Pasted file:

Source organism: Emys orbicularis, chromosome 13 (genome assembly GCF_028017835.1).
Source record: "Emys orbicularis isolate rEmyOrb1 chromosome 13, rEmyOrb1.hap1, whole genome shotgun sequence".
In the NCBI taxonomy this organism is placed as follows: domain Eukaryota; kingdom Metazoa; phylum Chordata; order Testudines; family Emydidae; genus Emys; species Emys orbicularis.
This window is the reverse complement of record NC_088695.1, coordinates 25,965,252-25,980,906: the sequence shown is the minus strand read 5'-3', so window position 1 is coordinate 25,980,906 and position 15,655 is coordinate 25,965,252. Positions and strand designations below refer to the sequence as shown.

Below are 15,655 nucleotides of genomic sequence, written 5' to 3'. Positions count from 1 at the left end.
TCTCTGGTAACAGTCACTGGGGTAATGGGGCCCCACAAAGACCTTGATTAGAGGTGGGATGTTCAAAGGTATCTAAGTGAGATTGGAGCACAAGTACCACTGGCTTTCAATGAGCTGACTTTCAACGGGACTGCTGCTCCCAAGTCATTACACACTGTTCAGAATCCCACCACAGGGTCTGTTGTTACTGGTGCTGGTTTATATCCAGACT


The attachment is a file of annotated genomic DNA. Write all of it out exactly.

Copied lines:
Source organism: Emys orbicularis, chromosome 13 (genome assembly GCF_028017835.1).
Source record: "Emys orbicularis isolate rEmyOrb1 chromosome 13, rEmyOrb1.hap1, whole genome shotgun sequence".
In the NCBI taxonomy this organism is placed as follows: domain Eukaryota; kingdom Metazoa; phylum Chordata; order Testudines; family Emydidae; genus Emys; species Emys orbicularis.
This window is the reverse complement of record NC_088695.1, coordinates 25,965,252-25,980,906: the sequence shown is the minus strand read 5'-3', so window position 1 is coordinate 25,980,906 and position 15,655 is coordinate 25,965,252. Positions and strand designations below refer to the sequence as shown.

Below are 15,655 nucleotides of genomic sequence, written 5' to 3'. Positions count from 1 at the left end.
TCTCTGGTAACAGTCACTGGGGTAATGGGGCCCCACAAAGACCTTGATTAGAGGTGGGATGTTCAAAGGTATCTAAGTGAGATTGGAGCACAAGTACCACTGGCTTTCAATGAGCTGACTTTCAACGGGACTGCTGCTCCCAAGTCATTACACACTGTTCAGAATCCCACCACAGGGTCTGTTGTTACTGGTGCTGGTTTATATCCAGACT